RETRO ACTIVE: Piranha II: The Spawning (1981)
by Nick Schager
[This week's "Retro Active" pick is inspired by the T&A-filled killer fish sequel Piranha 3DD.]
may be credited as the director of Piranha II: The Spawning
, but given his own rocky participation in the project—his Italian producers removed him from viewing or editing the footage he shot, and thus he had little to do with its final form—it's hard to slam the future "king of the world" for the legion of failures that define this sub-B-movie. A sequel to Joe Dante
's smart and funny 1978 original
(made with the legendary Roger Corman
), Cameron's film is a misshapen mess that, unlike its cheeky predecessor, rips off Jaws
to no appreciable effect, finding nothing but unintentionally corny comedy via its tale of a Caribbean resort terrorized by a school of flesh-eating fish... that can fly! Yes, the hook of Cameron's follow-up is that the military has bioengineered piranha with other animals' genetic material to create the ultimate airborne-aquatic killing beasts, which at the outset have fallen to the bottom of the ocean aboard a sunken supply ship. This carelessness doesn't seem to have brought the military out looking for the fish, however, which is as puzzling as the behavior of the intro sequence's couple, who out on a rowboat to try and fix the man's apparent performance-anxiety issues, decide to dive down to the submerged vessel for some sex—a carnal act that, as per horror dictates, naturally leads to grisly death.
The subsequent sight of teenage Chris (Ricky Paull Goldin
) exiting the water with a phallic fishing pole in hand immediately foreshadows his own impending troubles with the feisty critters. Yet long before that can occur, Piranha II
must first establish the rocky relationship between resort diving guide and marine biologist Anne (Tricia O'Neill
) and her estranged police officer husband Steve (Lance Henriksen
), as well as provide some "humorous" elements via an older woman's pursuit of a young resort stud and two topless beauties' mockery of a stuttering chef they trick (with false promises of threesomes!) into giving them free grub and booze for their oceanic fun. Considering the obvious forthcoming demise of these bimbos, this last subplot furthers the overarching portrait of sexuality as something that leads to peril and doom, but as with just about every element of the film, that notion is recycled from far better genre brethren. When not diligently rehashing familiar thematic ideas, though, there's even less going on here, as copious time is spent on Anne's dim budding romance with Tyler (Steve Marachuk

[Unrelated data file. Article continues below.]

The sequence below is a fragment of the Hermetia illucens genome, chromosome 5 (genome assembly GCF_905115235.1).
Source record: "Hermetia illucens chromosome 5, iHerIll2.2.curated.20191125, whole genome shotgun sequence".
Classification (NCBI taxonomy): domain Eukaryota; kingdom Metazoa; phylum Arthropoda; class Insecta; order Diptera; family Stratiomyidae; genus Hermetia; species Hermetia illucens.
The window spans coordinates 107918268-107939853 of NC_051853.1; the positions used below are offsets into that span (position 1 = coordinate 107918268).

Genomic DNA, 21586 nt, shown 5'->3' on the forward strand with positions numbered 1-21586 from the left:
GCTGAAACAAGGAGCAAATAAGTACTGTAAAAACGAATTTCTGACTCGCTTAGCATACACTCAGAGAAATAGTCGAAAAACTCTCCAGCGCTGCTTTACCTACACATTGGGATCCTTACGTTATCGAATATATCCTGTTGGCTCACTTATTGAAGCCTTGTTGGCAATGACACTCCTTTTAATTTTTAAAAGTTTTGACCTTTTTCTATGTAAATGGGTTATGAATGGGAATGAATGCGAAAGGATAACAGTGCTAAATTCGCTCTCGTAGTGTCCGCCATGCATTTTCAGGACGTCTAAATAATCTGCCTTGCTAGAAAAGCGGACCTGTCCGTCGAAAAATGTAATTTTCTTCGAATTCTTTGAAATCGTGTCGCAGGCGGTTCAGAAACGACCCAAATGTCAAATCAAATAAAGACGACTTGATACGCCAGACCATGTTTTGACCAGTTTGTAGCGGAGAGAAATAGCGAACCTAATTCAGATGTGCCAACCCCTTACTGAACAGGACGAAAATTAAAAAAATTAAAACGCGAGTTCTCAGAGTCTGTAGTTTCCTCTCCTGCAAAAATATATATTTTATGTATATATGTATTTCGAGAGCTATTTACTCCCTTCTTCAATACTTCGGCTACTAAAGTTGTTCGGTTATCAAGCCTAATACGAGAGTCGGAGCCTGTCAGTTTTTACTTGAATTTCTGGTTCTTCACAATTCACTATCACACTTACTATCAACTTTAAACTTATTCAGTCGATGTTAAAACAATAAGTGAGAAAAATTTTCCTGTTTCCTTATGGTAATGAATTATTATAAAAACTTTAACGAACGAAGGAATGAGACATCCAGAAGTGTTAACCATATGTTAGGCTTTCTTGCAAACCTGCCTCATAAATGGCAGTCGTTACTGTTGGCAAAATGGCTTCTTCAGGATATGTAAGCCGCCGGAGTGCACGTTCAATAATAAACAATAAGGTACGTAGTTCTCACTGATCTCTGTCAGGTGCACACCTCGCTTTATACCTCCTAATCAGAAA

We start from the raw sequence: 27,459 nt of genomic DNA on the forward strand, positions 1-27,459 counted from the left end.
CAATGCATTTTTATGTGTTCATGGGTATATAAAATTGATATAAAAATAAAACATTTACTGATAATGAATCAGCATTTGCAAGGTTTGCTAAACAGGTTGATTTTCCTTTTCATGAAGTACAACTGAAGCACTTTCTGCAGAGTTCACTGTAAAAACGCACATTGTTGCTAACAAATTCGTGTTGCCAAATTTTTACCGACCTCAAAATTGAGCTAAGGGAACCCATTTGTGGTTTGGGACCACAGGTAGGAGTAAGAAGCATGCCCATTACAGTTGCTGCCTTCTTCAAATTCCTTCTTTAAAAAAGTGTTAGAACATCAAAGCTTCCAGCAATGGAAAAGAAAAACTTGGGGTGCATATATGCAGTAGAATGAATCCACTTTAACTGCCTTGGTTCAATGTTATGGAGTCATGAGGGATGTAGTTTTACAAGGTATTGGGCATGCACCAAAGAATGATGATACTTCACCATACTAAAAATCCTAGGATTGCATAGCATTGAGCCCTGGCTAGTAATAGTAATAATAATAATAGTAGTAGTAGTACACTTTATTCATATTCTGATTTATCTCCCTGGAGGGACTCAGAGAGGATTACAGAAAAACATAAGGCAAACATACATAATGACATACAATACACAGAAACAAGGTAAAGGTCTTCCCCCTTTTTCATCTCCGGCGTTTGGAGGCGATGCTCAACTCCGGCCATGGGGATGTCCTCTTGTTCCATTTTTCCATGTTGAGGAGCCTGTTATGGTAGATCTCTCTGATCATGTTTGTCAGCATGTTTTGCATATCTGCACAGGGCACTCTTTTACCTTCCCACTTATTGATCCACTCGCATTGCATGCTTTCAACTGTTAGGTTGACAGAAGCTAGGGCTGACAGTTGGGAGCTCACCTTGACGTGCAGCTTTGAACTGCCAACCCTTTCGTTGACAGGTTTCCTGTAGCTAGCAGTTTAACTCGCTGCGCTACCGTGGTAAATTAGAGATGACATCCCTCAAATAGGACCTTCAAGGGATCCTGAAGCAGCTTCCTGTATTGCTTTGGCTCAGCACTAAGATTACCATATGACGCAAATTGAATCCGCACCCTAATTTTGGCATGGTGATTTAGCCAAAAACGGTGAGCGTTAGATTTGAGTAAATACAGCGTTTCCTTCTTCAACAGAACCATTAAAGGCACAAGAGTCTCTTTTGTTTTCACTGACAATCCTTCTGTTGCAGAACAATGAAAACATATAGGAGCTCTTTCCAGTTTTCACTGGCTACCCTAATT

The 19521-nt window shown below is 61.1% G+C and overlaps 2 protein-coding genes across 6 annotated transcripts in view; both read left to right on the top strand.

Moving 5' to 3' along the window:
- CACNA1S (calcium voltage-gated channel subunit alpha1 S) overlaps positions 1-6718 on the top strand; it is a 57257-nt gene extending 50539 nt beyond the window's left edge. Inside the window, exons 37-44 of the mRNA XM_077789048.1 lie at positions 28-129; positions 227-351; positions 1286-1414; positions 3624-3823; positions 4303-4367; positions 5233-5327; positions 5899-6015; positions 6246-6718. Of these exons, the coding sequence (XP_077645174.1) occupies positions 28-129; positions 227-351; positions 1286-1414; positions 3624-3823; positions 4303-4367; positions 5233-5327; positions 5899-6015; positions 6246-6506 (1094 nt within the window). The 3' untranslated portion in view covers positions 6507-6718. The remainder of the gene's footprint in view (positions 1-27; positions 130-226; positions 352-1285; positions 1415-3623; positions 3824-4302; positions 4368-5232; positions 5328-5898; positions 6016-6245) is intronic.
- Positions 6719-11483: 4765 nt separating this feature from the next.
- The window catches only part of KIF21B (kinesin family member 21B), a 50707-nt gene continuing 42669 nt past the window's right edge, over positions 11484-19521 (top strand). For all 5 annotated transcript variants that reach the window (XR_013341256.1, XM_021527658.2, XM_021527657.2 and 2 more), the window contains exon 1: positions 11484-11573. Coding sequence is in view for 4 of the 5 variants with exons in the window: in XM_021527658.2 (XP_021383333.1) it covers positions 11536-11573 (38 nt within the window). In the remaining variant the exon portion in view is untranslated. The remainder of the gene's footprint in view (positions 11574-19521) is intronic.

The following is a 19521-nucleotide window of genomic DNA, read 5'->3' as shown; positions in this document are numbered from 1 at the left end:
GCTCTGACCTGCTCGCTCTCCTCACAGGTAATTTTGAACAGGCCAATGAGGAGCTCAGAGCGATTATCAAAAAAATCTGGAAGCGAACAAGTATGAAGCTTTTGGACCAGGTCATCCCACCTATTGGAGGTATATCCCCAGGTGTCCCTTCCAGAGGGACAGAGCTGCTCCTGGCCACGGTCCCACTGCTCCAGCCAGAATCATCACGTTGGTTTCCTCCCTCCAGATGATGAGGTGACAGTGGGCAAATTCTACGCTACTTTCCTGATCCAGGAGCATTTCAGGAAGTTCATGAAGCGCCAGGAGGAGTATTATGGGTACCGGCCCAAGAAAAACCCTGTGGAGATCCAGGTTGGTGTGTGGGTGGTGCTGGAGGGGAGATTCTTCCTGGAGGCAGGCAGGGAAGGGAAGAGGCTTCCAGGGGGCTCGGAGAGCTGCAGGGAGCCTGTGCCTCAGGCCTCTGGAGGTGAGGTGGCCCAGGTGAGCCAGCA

), a student who, it eventually turns out, is actually also a marine biologist there to stop the piranha menace, which he helped create in the first place.
The fact that Anne and Tyler sleep together should mark them both as future fish food, except that Piranha II
is—unsurprisingly, given its focus on Anne and Steve's gradual but inevitable reunion—happy to absolve people of their sensual sins so long as they recommit themselves to the nuclear family. These conservative values are of a dreary sort, and made even drearier by the proceedings' lack of suspense, which is so pervasive that it's hard to pinpoint where Cameron and his Italian overlords intended there to be scares. Certainly, it couldn't be the first real sight of the flying piranhas, which—with the creatures bursting out of a corpse to chomp on the neck of an anti-partying nurse, and then flying away by crashing through a window—is a moment of stupendous silliness. And that ludicrousness continues once Anne explains "the spawning," an annual phenomenon in which grunion crawl onto the beach (and are then caught and eaten by people), thus setting up a finale that finds the resort's callous director Raoul (Ted Richert
)—the type of buffoon who scoffs at warnings despite in-his-face evidence of murder and calamity—going forward with a gala beach fish fry that puts his guests directly in harm's way.
While it would be a monumental stretch to suggest it foreshadows his The Abyss
(or even his Aliens of the Deep
IMAX doc), Cameron's underwater footage is surprisingly evocative, albeit in service of one insanely dull sequence after another, culminating with Anne and Tyler attempting to outswim the beasts through the ship's ventilation shafts. Such wannabe-tense moments are still preferable to plot-forwarding asides involving a random Caribbean fisherman who uses dynamite to catch his prey, although Piranha II
does deliver at least one moment of stunning—and, apparently intentional—hilarity when Henriksen's cop opts to save stranded Chris (and his would-be teen lover) by leaping out of the helicopter he's piloting, thus sending the vehicle crashing and burning into the ocean. As for the piranha themselves, their screechy chirping and wing-flapping is almost intolerably grating. Moreover, their third-rate rubbery-puppet appearance is so cheesy that not only are the strings via which they're controlled often clearly visible, but upon their biting human necks, it's easy to see that—in a far cry from Cameron's later special effects triumphs—they're only moving back and forth thanks to the thrashing hands of the very victims whom they're attacking.
Posted by ahillis at June 3, 2012 11:23 AM